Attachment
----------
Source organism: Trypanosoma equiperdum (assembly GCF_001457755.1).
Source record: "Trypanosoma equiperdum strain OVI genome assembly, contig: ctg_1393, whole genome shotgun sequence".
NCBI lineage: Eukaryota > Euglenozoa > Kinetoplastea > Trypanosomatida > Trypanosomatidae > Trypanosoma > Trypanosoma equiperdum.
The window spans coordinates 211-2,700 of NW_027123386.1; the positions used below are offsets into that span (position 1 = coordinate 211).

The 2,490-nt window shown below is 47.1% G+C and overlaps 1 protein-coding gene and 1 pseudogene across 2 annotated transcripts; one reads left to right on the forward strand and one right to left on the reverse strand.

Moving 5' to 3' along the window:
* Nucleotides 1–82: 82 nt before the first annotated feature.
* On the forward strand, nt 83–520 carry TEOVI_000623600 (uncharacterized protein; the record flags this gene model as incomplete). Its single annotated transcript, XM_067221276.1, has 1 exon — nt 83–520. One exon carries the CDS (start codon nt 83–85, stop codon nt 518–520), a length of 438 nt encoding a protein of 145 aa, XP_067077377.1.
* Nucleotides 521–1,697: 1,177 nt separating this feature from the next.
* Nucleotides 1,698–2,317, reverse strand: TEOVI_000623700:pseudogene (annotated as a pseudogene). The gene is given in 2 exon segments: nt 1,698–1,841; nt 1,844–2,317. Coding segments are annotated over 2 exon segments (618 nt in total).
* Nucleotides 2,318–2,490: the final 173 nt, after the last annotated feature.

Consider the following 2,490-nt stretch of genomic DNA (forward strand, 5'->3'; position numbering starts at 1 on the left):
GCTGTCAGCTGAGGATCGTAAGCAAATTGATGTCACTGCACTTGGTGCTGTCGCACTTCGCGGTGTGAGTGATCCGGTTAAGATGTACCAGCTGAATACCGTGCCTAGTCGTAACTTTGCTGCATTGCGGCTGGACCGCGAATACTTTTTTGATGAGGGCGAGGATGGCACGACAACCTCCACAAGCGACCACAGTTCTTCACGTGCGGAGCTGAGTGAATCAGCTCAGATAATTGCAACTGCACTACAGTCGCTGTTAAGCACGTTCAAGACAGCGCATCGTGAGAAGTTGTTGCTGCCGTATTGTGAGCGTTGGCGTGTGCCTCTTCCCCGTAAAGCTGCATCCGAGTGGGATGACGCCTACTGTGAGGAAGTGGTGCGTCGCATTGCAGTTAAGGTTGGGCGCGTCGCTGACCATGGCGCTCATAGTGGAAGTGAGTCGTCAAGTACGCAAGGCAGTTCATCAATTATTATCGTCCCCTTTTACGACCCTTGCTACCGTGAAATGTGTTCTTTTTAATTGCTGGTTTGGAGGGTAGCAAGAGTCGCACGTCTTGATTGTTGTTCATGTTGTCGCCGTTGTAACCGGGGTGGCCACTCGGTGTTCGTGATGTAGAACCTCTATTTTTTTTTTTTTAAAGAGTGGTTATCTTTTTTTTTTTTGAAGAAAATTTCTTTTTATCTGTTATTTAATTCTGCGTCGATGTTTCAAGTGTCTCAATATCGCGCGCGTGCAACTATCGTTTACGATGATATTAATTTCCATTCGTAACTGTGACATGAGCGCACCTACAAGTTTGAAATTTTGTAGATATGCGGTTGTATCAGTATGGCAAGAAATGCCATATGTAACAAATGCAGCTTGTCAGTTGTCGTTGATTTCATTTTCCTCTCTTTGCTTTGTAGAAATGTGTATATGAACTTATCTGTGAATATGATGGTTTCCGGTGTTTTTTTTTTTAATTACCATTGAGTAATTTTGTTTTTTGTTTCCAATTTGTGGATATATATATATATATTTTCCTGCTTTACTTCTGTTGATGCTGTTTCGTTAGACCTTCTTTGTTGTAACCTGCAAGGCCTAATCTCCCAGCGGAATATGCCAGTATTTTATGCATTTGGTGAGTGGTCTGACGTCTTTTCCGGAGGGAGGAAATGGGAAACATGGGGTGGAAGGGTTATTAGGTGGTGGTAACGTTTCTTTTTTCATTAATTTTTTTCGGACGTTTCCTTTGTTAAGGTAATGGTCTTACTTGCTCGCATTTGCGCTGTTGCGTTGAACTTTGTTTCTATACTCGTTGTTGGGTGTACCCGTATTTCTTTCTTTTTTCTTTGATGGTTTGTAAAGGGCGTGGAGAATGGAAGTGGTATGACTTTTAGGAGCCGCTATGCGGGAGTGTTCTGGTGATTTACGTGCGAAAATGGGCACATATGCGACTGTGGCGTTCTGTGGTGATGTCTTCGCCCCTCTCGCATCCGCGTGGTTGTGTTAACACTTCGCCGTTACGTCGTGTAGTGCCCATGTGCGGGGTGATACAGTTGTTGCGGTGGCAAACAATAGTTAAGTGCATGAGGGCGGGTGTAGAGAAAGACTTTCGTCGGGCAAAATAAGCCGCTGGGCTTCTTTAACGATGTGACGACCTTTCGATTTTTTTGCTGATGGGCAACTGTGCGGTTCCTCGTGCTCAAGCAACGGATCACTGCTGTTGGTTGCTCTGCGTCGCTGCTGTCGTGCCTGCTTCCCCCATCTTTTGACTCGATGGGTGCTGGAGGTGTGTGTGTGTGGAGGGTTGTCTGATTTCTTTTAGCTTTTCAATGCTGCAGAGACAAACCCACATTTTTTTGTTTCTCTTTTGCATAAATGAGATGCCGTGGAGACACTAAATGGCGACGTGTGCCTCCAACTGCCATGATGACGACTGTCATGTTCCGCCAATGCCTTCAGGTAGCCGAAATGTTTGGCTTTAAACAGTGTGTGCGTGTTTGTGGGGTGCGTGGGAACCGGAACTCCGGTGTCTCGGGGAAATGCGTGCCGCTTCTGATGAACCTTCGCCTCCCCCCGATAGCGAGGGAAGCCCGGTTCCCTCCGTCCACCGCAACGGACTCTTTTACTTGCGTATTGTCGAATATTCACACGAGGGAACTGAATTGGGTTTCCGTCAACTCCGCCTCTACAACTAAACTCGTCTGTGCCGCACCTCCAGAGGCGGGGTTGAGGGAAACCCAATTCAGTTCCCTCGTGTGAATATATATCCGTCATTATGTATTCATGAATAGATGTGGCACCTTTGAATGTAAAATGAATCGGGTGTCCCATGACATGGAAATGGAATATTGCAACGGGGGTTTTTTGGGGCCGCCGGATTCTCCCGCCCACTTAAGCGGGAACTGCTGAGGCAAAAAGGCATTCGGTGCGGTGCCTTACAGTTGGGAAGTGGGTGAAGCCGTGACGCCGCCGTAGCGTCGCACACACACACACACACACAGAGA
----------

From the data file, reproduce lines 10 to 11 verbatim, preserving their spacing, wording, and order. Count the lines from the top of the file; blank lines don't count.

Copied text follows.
* Nucleotides 1,698–2,317, reverse strand: TEOVI_000623700:pseudogene (annotated as a pseudogene). The gene is given in 2 exon segments: nt 1,698–1,841; nt 1,844–2,317. Coding segments are annotated over 2 exon segments (618 nt in total).
* Nucleotides 2,318–2,490: the final 173 nt, after the last annotated feature.